Certified Professional Dog Trainer


Roger Abrantes teaches Boxer to retrieve

These are the courses you have to complete to earn your CPDT diploma. In principle, you can take them in the order you want, but we recommend a particular natural order so that you build up your knowledge and skills on the acquired knowledge and skills from previous courses. This route will make it easier for you to understand the subject matters of the subsequent courses. Courses become increasingly more difficult as you progress.

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  1. Evolution is an introduction to the theory of evolution by means of natural selection. This course gives you the fundamental principles of evolutionary biology that you need in order to understand behavior, its evolution and development. It’s a basic, little course that gives you a good idea of our courses and tests. This should be the first course you take.
  2. Animal Welfare is an introduction to this topic focusing on definitions of the key concepts, principles, methods and goal. The special chapters on the welfare of companion animals, i.e. dogs, horses and cats, makes it extra relevant for all trainers of these animals. It is a relatively short course at beginner level warming you well up for the most difficult ones to come.
  3. EFR for Animals deals with emergency first response and first aid to an injured animal. Everyone should take this course—it’s a life saver. Easy to complete and once done, you will have acquired (or refreshed) some necessary skills.
  4. Anatomy and Physiology give an introduction to these subject-matters focusing on aspects related to behavior. It’s not a difficult course. It is only an introduction to these otherwise huge subjects, and yet it contains a wealth of information that will be essential for you, particularly when trying to understand problem behavior.
  5. Animal Learning explains the principles of training and modification of behavior. Now, you reached what might have been your main reason to have embarked on this study route. You want to be a good trainer, to be able to modify the behavior of animals. This course gives you the principles. Be meticulous and give yourself the time it takes to understand even the difficult topics. Enjoy the learning process. The introductory courses you have taken have prepared you to appreciate the nuances of the learning processes fully.
  6. Canine Behavior reviews all aspects of canine behavior. If you like dogs, which we feel assured you do, or you wouldn’t have started your studies with us, this will be an easy and enjoyable course for you. A breeze of fresh air after the previous heavier courses.
  7. Canine Home Alone Problems Prevention is better than cure for this canine number one problem. The course teaches you the technique to both prevention and cure.
  8. Canine Problem Behavior deals with the common problem behavior in dogs. It’s not a difficult course, particularly after you have taken Animal Learning, Ethology and SMAF. It will help you to diagnose problems more accurately and to design more efficient treatment programs.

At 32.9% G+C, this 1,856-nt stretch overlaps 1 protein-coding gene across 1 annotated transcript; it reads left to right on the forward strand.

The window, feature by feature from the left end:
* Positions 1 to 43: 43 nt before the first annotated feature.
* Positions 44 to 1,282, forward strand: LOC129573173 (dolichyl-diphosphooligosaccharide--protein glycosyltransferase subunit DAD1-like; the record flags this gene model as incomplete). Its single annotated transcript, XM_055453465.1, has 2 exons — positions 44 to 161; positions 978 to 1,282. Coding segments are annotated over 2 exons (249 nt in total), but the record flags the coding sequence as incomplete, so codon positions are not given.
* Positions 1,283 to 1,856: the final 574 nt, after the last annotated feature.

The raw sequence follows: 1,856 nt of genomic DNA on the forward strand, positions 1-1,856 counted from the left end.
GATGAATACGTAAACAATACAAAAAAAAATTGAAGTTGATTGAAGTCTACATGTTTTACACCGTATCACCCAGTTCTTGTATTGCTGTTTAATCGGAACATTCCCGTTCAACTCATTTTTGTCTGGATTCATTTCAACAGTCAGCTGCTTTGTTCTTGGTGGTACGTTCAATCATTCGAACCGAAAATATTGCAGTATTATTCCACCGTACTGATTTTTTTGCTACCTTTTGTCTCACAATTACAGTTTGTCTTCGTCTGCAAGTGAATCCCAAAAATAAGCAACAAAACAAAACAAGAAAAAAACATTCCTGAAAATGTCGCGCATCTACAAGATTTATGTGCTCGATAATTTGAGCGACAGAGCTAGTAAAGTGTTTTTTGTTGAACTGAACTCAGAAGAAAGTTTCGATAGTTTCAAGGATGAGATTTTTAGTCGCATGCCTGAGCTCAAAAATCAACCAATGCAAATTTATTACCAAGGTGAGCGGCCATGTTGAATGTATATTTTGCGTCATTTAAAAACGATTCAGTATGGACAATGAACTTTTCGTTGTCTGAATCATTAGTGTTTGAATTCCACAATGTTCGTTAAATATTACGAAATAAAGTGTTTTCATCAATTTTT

9. Pedagogy deals with the principles of teaching. All instructors should take this course. It’s a beginner’s course, yet containing many good tips that we are sure will help you become a better teacher/coach/instructor.
  10. Canine Basic Proficiency Verification is the time when you put it all together and show an instructor that you can handle a dog and communicate efficiently with it. It’s an easy verification if you have some basic experience with dogs and have completed all previous courses.
  11. Canine Problems Proficiency deals with solving canine behavior problems. Since this course follows the basic Canine Problem course, it only requires that you can solve the most basic canine problems that you’ll encounter while training dog owners and their dogs. We’ll deal with complicated problems in a later course. This is your last proficiency verification for the CPDT certificate . Once your instructor has ticked the ‘verified’ box in your student profile, you can print your certificate , and you have earned your CPDT badge.




Practical experience

You have to login in at least 50 dogs you have trained, plus 10 ITs (Individual Training). For logging purposes, you must have worked with one dog for a minimum of two hours and have achieved a significant and observable behavior modification to count it as “trained.” An IT is a case you treat individually where you diagnose and plan a program to resolve a problem behavior (e.g. a dog that cannot be home alone.

To go to your logbook click My Logbook.

If you train a dog class of, say, eight dogs, you may log eight dogs provided the class has extended over a period of at least eight sessions of two hours each.

If you work at a vet clinic, shelter, equine center or any place where you handle many animals every day as part of your job, you may not log them as trained animals unless your work with any particular animal demonstrates a significant and observable behavior change.



We design our courses and programs with the very clear goal of turning you into a good professional, but most importantly, we hope they will also help you to become the person you want to be.

Let’s get started!

Enroll now in the CPDT program for EUR 931 (USD 70.80). (Clickable Enroll Now button